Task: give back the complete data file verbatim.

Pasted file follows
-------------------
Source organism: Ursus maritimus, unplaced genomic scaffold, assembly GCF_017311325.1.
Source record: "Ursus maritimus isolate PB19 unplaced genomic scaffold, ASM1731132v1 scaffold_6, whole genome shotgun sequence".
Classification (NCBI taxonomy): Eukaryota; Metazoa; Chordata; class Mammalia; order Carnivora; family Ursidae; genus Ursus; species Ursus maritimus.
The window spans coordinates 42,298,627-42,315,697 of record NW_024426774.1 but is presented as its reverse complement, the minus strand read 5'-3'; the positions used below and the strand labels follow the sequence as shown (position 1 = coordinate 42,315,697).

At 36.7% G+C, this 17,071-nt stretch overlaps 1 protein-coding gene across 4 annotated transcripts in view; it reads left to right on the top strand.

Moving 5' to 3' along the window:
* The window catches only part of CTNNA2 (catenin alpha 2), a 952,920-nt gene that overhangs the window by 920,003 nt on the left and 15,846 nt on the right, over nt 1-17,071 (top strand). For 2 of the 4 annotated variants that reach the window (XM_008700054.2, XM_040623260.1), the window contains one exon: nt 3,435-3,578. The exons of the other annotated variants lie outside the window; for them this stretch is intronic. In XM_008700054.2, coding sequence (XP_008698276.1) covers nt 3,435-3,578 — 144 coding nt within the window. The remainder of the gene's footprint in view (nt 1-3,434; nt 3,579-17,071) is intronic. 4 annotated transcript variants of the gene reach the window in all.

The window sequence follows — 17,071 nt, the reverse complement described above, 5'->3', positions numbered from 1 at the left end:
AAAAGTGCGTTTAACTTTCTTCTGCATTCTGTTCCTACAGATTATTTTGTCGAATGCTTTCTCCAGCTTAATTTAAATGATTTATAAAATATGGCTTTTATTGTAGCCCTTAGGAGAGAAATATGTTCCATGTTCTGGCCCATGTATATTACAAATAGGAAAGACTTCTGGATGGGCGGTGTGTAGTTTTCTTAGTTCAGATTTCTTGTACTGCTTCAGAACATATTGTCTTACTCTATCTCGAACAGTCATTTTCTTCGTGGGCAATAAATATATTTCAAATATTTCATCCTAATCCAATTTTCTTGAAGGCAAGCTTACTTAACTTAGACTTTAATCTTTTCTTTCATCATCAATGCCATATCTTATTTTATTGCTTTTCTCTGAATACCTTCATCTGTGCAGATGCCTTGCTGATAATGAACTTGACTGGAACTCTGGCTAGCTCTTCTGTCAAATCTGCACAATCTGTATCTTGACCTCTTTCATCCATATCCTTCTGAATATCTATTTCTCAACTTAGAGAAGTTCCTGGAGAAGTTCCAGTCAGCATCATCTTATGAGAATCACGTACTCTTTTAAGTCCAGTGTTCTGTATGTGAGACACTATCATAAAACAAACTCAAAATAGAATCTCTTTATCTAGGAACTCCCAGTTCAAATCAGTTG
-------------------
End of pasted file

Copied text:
Source organism: Ursus maritimus, unplaced genomic scaffold, assembly GCF_017311325.1.
Source record: "Ursus maritimus isolate PB19 unplaced genomic scaffold, ASM1731132v1 scaffold_6, whole genome shotgun sequence".
Classification (NCBI taxonomy): Eukaryota; Metazoa; Chordata; class Mammalia; order Carnivora; family Ursidae; genus Ursus; species Ursus maritimus.
The window spans coordinates 42,298,627-42,315,697 of record NW_024426774.1 but is presented as its reverse complement, the minus strand read 5'-3'; the positions used below and the strand labels follow the sequence as shown (position 1 = coordinate 42,315,697).

At 36.7% G+C, this 17,071-nt stretch overlaps 1 protein-coding gene across 4 annotated transcripts in view; it reads left to right on the top strand.

Moving 5' to 3' along the window:
* The window catches only part of CTNNA2 (catenin alpha 2), a 952,920-nt gene that overhangs the window by 920,003 nt on the left and 15,846 nt on the right, over nt 1-17,071 (top strand). For 2 of the 4 annotated variants that reach the window (XM_008700054.2, XM_040623260.1), the window contains one exon: nt 3,435-3,578. The exons of the other annotated variants lie outside the window; for them this stretch is intronic. In XM_008700054.2, coding sequence (XP_008698276.1) covers nt 3,435-3,578 — 144 coding nt within the window. The remainder of the gene's footprint in view (nt 1-3,434; nt 3,579-17,071) is intronic. 4 annotated transcript variants of the gene reach the window in all.

The window sequence follows — 17,071 nt, the reverse complement described above, 5'->3', positions numbered from 1 at the left end:
AAAAGTGCGTTTAACTTTCTTCTGCATTCTGTTCCTACAGATTATTTTGTCGAATGCTTTCTCCAGCTTAATTTAAATGATTTATAAAATATGGCTTTTATTGTAGCCCTTAGGAGAGAAATATGTTCCATGTTCTGGCCCATGTATATTACAAATAGGAAAGACTTCTGGATGGGCGGTGTGTAGTTTTCTTAGTTCAGATTTCTTGTACTGCTTCAGAACATATTGTCTTACTCTATCTCGAACAGTCATTTTCTTCGTGGGCAATAAATATATTTCAAATATTTCATCCTAATCCAATTTTCTTGAAGGCAAGCTTACTTAACTTAGACTTTAATCTTTTCTTTCATCATCAATGCCATATCTTATTTTATTGCTTTTCTCTGAATACCTTCATCTGTGCAGATGCCTTGCTGATAATGAACTTGACTGGAACTCTGGCTAGCTCTTCTGTCAAATCTGCACAATCTGTATCTTGACCTCTTTCATCCATATCCTTCTGAATATCTATTTCTCAACTTAGAGAAGTTCCTGGAGAAGTTCCAGTCAGCATCATCTTATGAGAATCACGTACTCTTTTAAGTCCAGTGTTCTGTATGTGAGACACTATCATAAAACAAACTCAAAATAGAATCTCTTTATCTAGGAACTCCCAGTTCAAATCAGTTG